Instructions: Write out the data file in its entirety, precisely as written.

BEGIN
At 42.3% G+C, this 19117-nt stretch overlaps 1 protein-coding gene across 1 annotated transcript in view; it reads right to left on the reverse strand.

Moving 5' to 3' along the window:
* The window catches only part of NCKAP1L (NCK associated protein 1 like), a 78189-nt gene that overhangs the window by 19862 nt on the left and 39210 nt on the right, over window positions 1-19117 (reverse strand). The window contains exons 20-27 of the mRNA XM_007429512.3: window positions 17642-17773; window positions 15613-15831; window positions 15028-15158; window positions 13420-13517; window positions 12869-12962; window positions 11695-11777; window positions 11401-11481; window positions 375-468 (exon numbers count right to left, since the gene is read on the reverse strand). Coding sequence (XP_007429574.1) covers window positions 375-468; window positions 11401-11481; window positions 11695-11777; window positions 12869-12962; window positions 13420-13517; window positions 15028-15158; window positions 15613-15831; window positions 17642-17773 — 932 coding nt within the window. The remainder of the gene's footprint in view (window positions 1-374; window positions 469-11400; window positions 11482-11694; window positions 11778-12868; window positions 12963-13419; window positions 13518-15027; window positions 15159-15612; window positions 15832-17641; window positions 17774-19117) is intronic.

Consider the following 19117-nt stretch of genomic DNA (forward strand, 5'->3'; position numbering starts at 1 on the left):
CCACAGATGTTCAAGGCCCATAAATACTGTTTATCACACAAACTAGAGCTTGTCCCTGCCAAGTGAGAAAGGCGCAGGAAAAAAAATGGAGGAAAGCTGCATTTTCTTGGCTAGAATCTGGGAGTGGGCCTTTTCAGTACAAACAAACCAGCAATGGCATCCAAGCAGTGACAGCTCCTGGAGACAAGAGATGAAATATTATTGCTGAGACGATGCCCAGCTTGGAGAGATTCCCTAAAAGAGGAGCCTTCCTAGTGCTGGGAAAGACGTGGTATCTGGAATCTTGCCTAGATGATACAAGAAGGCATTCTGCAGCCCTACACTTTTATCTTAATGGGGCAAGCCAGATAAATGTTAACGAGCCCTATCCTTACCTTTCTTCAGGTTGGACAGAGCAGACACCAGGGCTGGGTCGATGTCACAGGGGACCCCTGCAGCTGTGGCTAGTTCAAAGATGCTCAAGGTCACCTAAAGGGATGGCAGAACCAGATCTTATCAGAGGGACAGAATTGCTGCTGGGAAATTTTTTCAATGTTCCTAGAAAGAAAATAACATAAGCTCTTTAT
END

At 42.3% G+C, this 19117-nt stretch overlaps 1 protein-coding gene across 1 annotated transcript in view; it reads right to left on the reverse strand.

Moving 5' to 3' along the window:
* The window catches only part of NCKAP1L (NCK associated protein 1 like), a 78189-nt gene that overhangs the window by 19862 nt on the left and 39210 nt on the right, over window positions 1-19117 (reverse strand). The window contains exons 20-27 of the mRNA XM_007429512.3: window positions 17642-17773; window positions 15613-15831; window positions 15028-15158; window positions 13420-13517; window positions 12869-12962; window positions 11695-11777; window positions 11401-11481; window positions 375-468 (exon numbers count right to left, since the gene is read on the reverse strand). Coding sequence (XP_007429574.1) covers window positions 375-468; window positions 11401-11481; window positions 11695-11777; window positions 12869-12962; window positions 13420-13517; window positions 15028-15158; window positions 15613-15831; window positions 17642-17773 — 932 coding nt within the window. The remainder of the gene's footprint in view (window positions 1-374; window positions 469-11400; window positions 11482-11694; window positions 11778-12868; window positions 12963-13419; window positions 13518-15027; window positions 15159-15612; window positions 15832-17641; window positions 17774-19117) is intronic.

Consider the following 19117-nt stretch of genomic DNA (forward strand, 5'->3'; position numbering starts at 1 on the left):
CCACAGATGTTCAAGGCCCATAAATACTGTTTATCACACAAACTAGAGCTTGTCCCTGCCAAGTGAGAAAGGCGCAGGAAAAAAAATGGAGGAAAGCTGCATTTTCTTGGCTAGAATCTGGGAGTGGGCCTTTTCAGTACAAACAAACCAGCAATGGCATCCAAGCAGTGACAGCTCCTGGAGACAAGAGATGAAATATTATTGCTGAGACGATGCCCAGCTTGGAGAGATTCCCTAAAAGAGGAGCCTTCCTAGTGCTGGGAAAGACGTGGTATCTGGAATCTTGCCTAGATGATACAAGAAGGCATTCTGCAGCCCTACACTTTTATCTTAATGGGGCAAGCCAGATAAATGTTAACGAGCCCTATCCTTACCTTTCTTCAGGTTGGACAGAGCAGACACCAGGGCTGGGTCGATGTCACAGGGGACCCCTGCAGCTGTGGCTAGTTCAAAGATGCTCAAGGTCACCTAAAGGGATGGCAGAACCAGATCTTATCAGAGGGACAGAATTGCTGCTGGGAAATTTTTTCAATGTTCCTAGAAAGAAAATAACATAAGCTCTTTAT